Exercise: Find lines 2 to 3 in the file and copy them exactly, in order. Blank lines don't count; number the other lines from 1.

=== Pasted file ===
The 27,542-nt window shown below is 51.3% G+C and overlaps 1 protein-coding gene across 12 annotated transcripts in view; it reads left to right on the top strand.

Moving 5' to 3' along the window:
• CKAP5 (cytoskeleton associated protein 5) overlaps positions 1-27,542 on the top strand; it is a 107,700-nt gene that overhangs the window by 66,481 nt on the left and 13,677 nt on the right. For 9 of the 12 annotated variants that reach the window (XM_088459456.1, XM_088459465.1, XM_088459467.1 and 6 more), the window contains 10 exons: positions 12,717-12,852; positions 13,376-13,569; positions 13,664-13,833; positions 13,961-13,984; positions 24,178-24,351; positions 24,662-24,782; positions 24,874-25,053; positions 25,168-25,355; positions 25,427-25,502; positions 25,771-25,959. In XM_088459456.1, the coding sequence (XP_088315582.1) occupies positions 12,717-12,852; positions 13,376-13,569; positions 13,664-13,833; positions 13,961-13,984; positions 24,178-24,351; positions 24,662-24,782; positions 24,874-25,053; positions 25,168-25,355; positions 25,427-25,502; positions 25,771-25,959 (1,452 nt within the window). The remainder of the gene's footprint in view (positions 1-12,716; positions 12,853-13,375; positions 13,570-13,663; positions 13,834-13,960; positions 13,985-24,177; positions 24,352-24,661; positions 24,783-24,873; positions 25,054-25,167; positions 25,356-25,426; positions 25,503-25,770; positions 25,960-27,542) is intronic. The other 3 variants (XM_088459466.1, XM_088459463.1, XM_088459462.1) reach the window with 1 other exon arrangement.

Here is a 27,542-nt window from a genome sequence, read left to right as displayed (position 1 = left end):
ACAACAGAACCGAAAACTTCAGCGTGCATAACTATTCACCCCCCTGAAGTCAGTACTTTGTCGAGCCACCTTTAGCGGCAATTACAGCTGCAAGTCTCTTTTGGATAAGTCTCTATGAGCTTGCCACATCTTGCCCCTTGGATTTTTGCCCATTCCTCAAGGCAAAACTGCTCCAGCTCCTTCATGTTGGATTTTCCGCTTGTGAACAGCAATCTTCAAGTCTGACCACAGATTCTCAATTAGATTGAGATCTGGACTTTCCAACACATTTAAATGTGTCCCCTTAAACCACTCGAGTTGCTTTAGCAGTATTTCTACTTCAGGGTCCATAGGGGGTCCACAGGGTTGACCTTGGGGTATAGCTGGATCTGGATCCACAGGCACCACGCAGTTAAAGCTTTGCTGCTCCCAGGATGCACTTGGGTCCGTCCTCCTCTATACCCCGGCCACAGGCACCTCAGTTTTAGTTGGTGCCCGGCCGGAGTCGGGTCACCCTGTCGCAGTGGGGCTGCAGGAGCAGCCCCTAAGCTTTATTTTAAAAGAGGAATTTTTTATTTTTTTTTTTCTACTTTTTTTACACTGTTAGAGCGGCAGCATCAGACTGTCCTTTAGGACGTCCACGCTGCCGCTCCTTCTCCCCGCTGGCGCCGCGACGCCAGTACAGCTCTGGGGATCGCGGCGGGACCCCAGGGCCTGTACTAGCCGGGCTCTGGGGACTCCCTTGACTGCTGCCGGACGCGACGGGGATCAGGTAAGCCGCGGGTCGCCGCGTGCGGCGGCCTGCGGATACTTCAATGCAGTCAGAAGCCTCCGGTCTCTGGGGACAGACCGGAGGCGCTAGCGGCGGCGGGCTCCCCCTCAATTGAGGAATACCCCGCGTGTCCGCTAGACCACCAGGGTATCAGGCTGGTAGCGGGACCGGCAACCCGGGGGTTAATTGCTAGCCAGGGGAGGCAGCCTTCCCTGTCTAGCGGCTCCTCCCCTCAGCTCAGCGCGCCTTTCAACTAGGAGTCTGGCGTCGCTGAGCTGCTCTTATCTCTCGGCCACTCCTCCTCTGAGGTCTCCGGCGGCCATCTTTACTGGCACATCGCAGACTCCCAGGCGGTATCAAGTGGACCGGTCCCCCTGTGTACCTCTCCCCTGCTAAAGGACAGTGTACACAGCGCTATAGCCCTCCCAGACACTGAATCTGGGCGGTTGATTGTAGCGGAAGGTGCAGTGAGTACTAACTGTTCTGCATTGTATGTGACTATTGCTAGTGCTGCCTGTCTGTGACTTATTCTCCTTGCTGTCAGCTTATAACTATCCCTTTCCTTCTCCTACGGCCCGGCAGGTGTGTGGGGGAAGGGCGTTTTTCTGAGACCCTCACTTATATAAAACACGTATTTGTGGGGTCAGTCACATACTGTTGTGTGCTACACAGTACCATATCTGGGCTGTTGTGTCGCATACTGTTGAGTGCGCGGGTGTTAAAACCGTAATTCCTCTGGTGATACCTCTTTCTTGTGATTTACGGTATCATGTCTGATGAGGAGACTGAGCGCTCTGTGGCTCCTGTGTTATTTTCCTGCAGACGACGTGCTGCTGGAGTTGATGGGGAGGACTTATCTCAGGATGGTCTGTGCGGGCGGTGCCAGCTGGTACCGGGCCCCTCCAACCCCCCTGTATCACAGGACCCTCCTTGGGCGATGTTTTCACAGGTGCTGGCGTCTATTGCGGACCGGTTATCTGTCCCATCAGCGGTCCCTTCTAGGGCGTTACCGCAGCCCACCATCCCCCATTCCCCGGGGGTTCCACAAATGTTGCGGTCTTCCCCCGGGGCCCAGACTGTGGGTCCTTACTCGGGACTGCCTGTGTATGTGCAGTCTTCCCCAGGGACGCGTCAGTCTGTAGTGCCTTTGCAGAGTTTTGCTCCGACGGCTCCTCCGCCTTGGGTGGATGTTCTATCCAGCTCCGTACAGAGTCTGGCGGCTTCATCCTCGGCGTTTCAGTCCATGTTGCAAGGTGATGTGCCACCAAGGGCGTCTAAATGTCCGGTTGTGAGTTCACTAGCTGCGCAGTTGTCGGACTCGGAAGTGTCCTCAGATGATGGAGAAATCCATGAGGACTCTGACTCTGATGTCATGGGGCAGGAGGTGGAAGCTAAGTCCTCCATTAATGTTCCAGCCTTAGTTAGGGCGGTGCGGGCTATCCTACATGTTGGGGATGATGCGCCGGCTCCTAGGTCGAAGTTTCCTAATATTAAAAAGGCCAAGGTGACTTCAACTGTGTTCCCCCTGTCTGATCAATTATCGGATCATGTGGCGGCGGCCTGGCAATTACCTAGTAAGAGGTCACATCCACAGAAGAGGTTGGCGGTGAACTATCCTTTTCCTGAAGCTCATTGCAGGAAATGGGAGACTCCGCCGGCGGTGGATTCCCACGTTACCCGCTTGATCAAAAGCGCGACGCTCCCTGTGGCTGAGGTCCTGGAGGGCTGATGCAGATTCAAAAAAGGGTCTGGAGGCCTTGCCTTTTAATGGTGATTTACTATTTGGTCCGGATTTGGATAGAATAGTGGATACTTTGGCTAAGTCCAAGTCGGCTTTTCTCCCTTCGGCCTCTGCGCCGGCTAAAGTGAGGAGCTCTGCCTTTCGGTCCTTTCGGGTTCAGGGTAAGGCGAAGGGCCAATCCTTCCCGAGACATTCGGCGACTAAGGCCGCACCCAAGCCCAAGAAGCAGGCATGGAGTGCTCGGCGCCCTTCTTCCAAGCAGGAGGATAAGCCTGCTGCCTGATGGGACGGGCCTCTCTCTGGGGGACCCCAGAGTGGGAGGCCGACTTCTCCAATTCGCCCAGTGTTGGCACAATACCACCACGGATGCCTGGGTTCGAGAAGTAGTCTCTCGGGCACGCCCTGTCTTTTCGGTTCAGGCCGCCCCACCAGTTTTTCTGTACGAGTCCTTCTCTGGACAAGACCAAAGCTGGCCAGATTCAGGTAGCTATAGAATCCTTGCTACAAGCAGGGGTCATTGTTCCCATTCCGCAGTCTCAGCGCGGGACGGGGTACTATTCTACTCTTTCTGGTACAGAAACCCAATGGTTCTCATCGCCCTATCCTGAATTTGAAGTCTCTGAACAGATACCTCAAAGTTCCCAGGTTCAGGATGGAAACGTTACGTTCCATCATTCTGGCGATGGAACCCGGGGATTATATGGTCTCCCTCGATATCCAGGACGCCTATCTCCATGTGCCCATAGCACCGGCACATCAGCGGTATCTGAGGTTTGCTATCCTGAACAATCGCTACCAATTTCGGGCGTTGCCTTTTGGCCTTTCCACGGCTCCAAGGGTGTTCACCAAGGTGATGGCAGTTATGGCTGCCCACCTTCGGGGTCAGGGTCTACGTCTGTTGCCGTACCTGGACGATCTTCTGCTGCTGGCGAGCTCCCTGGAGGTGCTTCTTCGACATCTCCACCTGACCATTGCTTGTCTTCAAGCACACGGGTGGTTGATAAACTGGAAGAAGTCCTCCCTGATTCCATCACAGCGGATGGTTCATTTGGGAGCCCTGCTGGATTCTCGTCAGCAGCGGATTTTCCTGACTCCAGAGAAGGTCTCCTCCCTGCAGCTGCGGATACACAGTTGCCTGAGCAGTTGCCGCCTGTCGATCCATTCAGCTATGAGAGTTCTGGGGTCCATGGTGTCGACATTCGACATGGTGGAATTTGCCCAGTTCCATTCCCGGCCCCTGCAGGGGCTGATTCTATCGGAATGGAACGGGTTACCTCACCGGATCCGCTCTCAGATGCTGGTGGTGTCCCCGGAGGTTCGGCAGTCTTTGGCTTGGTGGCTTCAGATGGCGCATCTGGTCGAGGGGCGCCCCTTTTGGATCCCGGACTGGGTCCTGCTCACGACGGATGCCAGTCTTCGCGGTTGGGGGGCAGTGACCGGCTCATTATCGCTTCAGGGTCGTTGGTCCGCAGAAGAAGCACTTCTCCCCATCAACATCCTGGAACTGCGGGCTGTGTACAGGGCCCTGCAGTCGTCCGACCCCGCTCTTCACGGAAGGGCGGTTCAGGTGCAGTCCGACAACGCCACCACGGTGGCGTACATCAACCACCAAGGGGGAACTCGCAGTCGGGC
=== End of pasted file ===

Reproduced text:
Moving 5' to 3' along the window:
• CKAP5 (cytoskeleton associated protein 5) overlaps positions 1-27,542 on the top strand; it is a 107,700-nt gene that overhangs the window by 66,481 nt on the left and 13,677 nt on the right. For 9 of the 12 annotated variants that reach the window (XM_088459456.1, XM_088459465.1, XM_088459467.1 and 6 more), the window contains 10 exons: positions 12,717-12,852; positions 13,376-13,569; positions 13,664-13,833; positions 13,961-13,984; positions 24,178-24,351; positions 24,662-24,782; positions 24,874-25,053; positions 25,168-25,355; positions 25,427-25,502; positions 25,771-25,959. In XM_088459456.1, the coding sequence (XP_088315582.1) occupies positions 12,717-12,852; positions 13,376-13,569; positions 13,664-13,833; positions 13,961-13,984; positions 24,178-24,351; positions 24,662-24,782; positions 24,874-25,053; positions 25,168-25,355; positions 25,427-25,502; positions 25,771-25,959 (1,452 nt within the window). The remainder of the gene's footprint in view (positions 1-12,716; positions 12,853-13,375; positions 13,570-13,663; positions 13,834-13,960; positions 13,985-24,177; positions 24,352-24,661; positions 24,783-24,873; positions 25,054-25,167; positions 25,356-25,426; positions 25,503-25,770; positions 25,960-27,542) is intronic. The other 3 variants (XM_088459466.1, XM_088459463.1, XM_088459462.1) reach the window with 1 other exon arrangement.